This video shows how TriBeCa has changed over the years to today become an “artsy enclave” which still maintains its “hard-scrabble history.”
We’ve all heard about the BLM movement but how has it manifested in our own neighborhood? We take a look at this phenomenon through two lenses: corporate and art.
“The art all came from different places. At the time a lot of Black-owned businesses saw a surge in people purchasing their items, so a lot of it was sold out. So I was piecing it together, trying to find the same aesthetics and things like that. It’s like this puzzle piece, trying to assemble a home.”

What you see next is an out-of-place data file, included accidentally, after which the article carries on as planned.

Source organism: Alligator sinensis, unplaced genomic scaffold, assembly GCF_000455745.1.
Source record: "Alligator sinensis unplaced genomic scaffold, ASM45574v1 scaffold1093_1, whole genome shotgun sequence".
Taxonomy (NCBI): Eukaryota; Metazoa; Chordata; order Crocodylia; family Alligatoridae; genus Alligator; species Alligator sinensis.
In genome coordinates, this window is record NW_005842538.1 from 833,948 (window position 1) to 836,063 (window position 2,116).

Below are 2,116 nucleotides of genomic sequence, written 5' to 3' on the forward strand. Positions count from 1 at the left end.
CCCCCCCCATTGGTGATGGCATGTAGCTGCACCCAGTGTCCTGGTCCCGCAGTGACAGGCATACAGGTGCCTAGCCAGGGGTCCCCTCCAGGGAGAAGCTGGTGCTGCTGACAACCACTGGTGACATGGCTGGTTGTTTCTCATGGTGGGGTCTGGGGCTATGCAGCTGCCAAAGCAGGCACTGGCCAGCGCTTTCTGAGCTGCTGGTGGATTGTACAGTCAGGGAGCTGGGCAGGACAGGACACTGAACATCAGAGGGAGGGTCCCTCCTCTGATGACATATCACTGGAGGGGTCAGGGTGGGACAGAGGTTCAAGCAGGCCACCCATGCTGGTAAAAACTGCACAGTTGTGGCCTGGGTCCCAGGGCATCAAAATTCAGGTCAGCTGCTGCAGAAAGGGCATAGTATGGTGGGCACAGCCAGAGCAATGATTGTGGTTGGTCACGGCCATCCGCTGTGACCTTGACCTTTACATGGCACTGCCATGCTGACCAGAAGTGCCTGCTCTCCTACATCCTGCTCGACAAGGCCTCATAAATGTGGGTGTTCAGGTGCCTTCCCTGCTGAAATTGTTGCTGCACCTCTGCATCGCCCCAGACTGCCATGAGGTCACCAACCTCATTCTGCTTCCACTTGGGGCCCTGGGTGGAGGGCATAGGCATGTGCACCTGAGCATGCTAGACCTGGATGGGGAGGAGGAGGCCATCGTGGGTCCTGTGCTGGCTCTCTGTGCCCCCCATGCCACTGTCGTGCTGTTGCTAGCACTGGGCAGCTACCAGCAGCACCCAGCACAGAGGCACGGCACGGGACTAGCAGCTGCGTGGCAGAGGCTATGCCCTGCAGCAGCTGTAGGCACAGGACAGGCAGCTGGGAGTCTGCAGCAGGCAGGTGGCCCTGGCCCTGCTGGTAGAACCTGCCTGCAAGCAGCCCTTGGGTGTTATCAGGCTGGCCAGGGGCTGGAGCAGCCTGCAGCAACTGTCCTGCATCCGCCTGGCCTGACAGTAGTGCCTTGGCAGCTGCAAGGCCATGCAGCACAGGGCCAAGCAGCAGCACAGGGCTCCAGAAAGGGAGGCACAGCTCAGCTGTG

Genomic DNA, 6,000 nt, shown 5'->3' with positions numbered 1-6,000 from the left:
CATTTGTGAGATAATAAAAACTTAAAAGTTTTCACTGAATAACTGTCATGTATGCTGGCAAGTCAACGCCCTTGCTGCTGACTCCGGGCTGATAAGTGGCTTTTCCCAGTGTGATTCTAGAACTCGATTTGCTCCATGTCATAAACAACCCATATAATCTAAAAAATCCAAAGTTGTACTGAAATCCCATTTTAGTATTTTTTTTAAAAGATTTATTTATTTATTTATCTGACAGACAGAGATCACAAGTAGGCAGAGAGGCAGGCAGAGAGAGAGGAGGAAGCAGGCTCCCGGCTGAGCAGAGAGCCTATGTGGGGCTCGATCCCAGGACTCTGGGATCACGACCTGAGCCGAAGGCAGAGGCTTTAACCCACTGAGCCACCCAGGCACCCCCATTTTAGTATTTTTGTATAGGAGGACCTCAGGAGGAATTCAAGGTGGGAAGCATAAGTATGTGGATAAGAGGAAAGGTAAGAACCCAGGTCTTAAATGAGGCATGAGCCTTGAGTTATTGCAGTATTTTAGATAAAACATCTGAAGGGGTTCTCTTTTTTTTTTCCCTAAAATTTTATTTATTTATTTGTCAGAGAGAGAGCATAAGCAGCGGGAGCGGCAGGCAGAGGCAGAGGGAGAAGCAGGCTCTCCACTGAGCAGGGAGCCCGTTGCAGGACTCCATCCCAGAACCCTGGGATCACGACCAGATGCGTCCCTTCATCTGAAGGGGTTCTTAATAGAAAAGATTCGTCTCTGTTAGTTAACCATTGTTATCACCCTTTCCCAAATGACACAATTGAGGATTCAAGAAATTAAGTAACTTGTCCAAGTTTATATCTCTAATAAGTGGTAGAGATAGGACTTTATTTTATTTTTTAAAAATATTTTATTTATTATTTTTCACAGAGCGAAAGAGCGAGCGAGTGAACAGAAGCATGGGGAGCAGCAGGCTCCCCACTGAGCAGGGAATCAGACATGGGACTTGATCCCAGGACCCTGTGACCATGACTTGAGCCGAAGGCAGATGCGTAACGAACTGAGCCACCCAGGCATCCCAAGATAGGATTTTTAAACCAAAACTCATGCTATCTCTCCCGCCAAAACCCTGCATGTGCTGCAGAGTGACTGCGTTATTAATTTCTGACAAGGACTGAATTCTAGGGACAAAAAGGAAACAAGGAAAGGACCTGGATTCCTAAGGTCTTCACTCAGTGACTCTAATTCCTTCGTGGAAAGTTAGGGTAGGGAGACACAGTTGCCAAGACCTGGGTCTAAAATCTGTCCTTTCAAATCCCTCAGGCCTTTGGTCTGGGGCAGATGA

Enhancing the corporate world for everyone is vital. Marie’s company slogan is: “Championing for Black individuals behind ALL corporate walls – where changed is needed most.” Through her work she seeks to create resources to help others thrive in their work not only exist.
In the realm of art, Destinee Ross-Sutton has recently made a “splash.” The online exhibition she engineered for Christie’s was an immediate hit. Say It Loud (I’m Black and Proud)” was a little different from a normal sale. Anyone who wanted to buy a piece had to commit (via contract signing) that they would not flip the work! Following the success of this project Ross-Sutton has created her own show “Black Voices: Friend of My Mind,” which opened just before Christmas in SoHo at an 8,000 sq. ft space that used to house the works of gallerist Paula Cooper. Ross-Sutton’s exhibition is a first in the sense of being a “nomadic gallery” that will open in different cities worldwide.